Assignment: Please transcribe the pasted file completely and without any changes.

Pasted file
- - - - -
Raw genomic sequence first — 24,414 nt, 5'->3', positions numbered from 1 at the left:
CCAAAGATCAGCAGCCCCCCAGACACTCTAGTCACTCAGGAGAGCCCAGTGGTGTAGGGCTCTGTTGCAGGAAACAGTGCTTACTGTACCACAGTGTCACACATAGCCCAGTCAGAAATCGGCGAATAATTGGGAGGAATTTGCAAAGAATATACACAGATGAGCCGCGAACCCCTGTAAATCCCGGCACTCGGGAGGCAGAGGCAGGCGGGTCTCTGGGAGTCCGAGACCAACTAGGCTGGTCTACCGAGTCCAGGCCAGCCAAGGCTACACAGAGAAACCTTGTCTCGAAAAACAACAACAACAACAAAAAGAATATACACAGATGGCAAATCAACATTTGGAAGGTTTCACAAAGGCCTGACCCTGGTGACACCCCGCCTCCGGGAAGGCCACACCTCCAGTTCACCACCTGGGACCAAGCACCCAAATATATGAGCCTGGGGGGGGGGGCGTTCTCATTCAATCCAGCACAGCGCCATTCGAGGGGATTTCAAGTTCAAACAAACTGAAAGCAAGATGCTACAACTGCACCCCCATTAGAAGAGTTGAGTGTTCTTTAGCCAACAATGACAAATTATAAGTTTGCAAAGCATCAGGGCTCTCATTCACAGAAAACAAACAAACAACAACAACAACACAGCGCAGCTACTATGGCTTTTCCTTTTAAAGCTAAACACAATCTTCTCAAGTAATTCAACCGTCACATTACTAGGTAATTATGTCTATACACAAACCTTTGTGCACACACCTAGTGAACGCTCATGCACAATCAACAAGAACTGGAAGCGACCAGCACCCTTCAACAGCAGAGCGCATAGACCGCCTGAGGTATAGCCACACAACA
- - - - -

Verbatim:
Raw genomic sequence first — 24,414 nt, 5'->3', positions numbered from 1 at the left:
CCAAAGATCAGCAGCCCCCCAGACACTCTAGTCACTCAGGAGAGCCCAGTGGTGTAGGGCTCTGTTGCAGGAAACAGTGCTTACTGTACCACAGTGTCACACATAGCCCAGTCAGAAATCGGCGAATAATTGGGAGGAATTTGCAAAGAATATACACAGATGAGCCGCGAACCCCTGTAAATCCCGGCACTCGGGAGGCAGAGGCAGGCGGGTCTCTGGGAGTCCGAGACCAACTAGGCTGGTCTACCGAGTCCAGGCCAGCCAAGGCTACACAGAGAAACCTTGTCTCGAAAAACAACAACAACAACAAAAAGAATATACACAGATGGCAAATCAACATTTGGAAGGTTTCACAAAGGCCTGACCCTGGTGACACCCCGCCTCCGGGAAGGCCACACCTCCAGTTCACCACCTGGGACCAAGCACCCAAATATATGAGCCTGGGGGGGGGGGCGTTCTCATTCAATCCAGCACAGCGCCATTCGAGGGGATTTCAAGTTCAAACAAACTGAAAGCAAGATGCTACAACTGCACCCCCATTAGAAGAGTTGAGTGTTCTTTAGCCAACAATGACAAATTATAAGTTTGCAAAGCATCAGGGCTCTCATTCACAGAAAACAAACAAACAACAACAACAACACAGCGCAGCTACTATGGCTTTTCCTTTTAAAGCTAAACACAATCTTCTCAAGTAATTCAACCGTCACATTACTAGGTAATTATGTCTATACACAAACCTTTGTGCACACACCTAGTGAACGCTCATGCACAATCAACAAGAACTGGAAGCGACCAGCACCCTTCAACAGCAGAGCGCATAGACCGCCTGAGGTATAGCCACACAACA